Use of [13C]Bicarbonate for Metabolic Studies in Preterm Infants: Intragastric versus Intravenous Administration

Article (PDF Available)inPediatric Research 58(5):861-4 · December 2005with22 Reads
DOI: 10.1203/01.PDR.0000181374.73234.80 · Source: PubMed
Abstract
The metabolic fate of substrates in humans can be examined by the use of stable isotopes, one of which, [13C]bicarbonate, may serve to estimate CO2 production rate. In view of minimizing the burden of metabolic studies for preterm infants, the authors determined whether intragastric and intravenous infusions of [13C]bicarbonate would achieve the same 13CO2 enrichment in expired air during steady state. A second aim of this study was to determine the minimum time required to reach steady state during intragastric infusion. Ten preterm infants received a primed continuous [13C]bicarbonate infusion intragastrically, followed by an intravenous infusion the next day. Breath samples were obtained every 30 min by the direct sampling method. 13CO2 isotopic enrichment, expressed as atom percent excess, was measured by isotopic ratio mass spectrometry. Two-tailed t tests were used to detect statistically significant differences between the infusion routes. The isotopic enrichment at plateau did not differ between intragastric and intravenous infusion. A steady state of 13CO2 enrichment was achieved after 60 min of intravenous infusion and after 120 min of intragastric infusion. In conclusion, intragastric infusion of [13C]bicarbonate may serve to estimate the whole-body CO2 production rate in preterm infants. To reach 13CO2 steady state, a minimum of 120 min of bicarbonate administration is required.
Use of [
13
C]Bicarbonate for Metabolic Studies in Preterm
Infants: Intragastric versus Intravenous Administration
MAAIKE A. RIEDIJK, GARDI VOORTMAN, AND JOHANNES B. VAN GOUDOEVER
Department of Pediatrics [M.A.R., J.B.V.G.] and Mass Spectrometry Laboratory [G.V.], Erasmus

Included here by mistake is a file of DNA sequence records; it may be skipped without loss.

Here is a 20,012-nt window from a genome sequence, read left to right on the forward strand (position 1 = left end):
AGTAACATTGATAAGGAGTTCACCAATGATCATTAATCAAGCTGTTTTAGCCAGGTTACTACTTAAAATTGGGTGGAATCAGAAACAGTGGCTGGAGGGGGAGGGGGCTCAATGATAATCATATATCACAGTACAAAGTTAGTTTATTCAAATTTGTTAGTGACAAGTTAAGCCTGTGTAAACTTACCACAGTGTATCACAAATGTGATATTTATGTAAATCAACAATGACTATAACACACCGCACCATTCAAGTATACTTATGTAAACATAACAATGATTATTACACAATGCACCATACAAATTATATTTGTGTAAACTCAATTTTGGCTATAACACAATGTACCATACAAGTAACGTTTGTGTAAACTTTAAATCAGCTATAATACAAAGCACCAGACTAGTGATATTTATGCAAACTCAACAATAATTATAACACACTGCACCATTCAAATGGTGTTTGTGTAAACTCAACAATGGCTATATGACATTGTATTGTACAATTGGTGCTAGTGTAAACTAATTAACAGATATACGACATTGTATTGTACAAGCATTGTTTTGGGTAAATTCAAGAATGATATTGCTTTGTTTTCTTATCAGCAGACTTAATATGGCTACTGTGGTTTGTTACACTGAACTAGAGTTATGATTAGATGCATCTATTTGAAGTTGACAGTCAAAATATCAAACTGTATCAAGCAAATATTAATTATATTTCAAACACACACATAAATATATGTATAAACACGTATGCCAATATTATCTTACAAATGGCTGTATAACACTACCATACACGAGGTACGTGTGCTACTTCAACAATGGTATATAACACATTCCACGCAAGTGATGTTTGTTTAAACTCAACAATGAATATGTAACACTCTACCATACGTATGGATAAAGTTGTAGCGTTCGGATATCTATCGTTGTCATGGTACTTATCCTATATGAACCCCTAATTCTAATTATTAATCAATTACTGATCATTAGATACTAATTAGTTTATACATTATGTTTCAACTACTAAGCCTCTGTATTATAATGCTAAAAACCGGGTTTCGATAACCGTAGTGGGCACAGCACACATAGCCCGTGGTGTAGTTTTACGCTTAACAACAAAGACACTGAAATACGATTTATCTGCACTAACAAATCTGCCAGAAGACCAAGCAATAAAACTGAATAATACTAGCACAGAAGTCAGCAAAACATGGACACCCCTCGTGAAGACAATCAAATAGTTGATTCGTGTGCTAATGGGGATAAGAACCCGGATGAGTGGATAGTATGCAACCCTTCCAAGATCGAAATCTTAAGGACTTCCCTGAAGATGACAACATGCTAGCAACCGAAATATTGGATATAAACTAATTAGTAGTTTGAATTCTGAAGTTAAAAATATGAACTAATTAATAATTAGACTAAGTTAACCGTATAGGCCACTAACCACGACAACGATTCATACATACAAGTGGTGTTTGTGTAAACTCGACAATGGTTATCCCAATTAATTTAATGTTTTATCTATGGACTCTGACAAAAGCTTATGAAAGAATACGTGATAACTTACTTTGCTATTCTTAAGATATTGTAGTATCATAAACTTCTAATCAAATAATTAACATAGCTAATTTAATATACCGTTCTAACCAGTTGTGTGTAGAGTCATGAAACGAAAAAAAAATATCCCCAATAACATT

MC–Sophia Children’s Hospital, Rotterdam, The Netherlands.
The metabolic fate of substrates in humans can be examined
by the use of stable isotopes, one of which, [
13
C]bicarbonate,
may serve to estimate CO
2
production rate. In view of minimiz
-
ing the burden of metabolic studies for preterm infants, the
authors determined whether intragastric and intravenous infu-
sions of [
13
C]bicarbonate would achieve the same
13
CO
2
enrich
-
ment in expired air during steady state. A second aim of this
study was to determine the minimum time required to reach
steady state during intragastric infusion. Ten preterm infants
received a primed continuous [
13
C]bicarbonate infusion intragas
-
trically, followed by an intravenous infusion the next day. Breath
samples were obtained every 30 min by the direct sampling
method.
13
CO
2
isotopic enrichment, expressed as atom percent
excess, was measured by isotopic ratio mass spectrometry. Two-
tailed t tests were used to detect statistically significant differ-
ences between the infusion routes. The isotopic enrichment at
plateau did not differ between intragastric and intravenous infu-
sion. A steady state of
13
CO
2
enrichment was achieved after 60
min of intravenous infusion and after 120 min of intragastric
infusion. In conclusion, intragastric infusion of [
13
C]bicarbonate
may serve to estimate the whole-body CO
2
production rate in
preterm infants. To reach